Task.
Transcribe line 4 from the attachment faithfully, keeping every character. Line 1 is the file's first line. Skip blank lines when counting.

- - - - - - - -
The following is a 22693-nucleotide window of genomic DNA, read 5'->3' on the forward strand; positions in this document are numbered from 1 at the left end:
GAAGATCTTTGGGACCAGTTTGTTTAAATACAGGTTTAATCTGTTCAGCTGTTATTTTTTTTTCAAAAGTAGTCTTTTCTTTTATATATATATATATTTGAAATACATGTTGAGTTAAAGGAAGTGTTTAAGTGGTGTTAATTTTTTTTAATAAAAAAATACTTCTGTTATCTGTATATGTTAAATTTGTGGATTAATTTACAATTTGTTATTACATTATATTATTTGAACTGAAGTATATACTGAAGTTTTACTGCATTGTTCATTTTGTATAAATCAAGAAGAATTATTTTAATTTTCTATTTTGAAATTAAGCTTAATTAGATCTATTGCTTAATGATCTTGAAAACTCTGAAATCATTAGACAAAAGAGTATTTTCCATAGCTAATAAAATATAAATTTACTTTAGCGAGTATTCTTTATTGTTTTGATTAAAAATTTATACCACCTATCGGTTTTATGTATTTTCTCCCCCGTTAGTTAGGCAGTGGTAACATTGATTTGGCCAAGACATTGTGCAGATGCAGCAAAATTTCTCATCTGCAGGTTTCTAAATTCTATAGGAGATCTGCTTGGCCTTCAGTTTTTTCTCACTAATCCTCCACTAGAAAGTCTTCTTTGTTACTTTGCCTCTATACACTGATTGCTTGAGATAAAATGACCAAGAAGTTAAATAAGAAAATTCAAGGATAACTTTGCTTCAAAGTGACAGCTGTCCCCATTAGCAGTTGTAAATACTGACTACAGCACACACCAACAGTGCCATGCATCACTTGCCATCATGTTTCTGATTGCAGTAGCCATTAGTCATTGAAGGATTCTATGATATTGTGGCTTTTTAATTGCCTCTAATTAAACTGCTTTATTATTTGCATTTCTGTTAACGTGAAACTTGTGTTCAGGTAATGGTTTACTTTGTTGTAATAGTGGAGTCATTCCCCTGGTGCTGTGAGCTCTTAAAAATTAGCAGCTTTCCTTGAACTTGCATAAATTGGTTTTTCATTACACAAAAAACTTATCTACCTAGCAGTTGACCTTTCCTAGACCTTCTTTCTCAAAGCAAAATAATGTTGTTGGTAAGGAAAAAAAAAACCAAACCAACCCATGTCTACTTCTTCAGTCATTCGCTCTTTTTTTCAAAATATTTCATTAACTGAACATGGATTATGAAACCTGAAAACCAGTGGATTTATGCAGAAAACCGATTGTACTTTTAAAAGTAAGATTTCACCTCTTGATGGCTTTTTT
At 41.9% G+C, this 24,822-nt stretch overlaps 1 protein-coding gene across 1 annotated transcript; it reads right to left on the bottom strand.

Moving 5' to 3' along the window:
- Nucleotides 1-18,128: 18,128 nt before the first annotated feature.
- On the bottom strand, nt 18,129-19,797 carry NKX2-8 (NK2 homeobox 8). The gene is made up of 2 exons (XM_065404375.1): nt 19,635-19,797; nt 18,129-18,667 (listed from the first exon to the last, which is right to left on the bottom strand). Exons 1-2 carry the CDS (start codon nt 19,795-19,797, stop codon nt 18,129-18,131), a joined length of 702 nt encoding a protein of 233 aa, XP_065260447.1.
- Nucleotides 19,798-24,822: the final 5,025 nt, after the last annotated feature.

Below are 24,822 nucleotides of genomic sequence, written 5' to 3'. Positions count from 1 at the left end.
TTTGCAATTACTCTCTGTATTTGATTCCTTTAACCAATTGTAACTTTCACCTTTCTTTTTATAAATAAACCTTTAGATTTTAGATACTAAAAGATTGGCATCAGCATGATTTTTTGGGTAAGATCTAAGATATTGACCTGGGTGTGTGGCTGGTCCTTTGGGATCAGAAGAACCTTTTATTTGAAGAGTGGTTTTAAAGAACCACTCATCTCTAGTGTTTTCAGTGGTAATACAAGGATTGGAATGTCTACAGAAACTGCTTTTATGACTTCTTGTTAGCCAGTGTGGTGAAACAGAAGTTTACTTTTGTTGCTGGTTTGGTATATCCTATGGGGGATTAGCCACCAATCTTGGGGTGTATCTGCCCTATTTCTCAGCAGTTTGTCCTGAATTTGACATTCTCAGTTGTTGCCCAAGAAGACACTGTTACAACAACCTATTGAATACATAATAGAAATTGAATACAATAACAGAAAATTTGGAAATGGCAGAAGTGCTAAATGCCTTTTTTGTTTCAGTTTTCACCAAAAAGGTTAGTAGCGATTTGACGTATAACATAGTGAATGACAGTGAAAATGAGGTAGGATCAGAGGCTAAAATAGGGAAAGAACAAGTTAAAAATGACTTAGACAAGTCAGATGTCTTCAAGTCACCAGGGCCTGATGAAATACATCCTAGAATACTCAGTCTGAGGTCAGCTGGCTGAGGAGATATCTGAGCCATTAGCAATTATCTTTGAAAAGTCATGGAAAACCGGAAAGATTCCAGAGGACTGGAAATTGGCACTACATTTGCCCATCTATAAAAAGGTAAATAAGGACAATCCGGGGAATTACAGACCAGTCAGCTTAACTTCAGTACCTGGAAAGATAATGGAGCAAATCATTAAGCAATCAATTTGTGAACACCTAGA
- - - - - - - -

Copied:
Moving 5' to 3' along the window: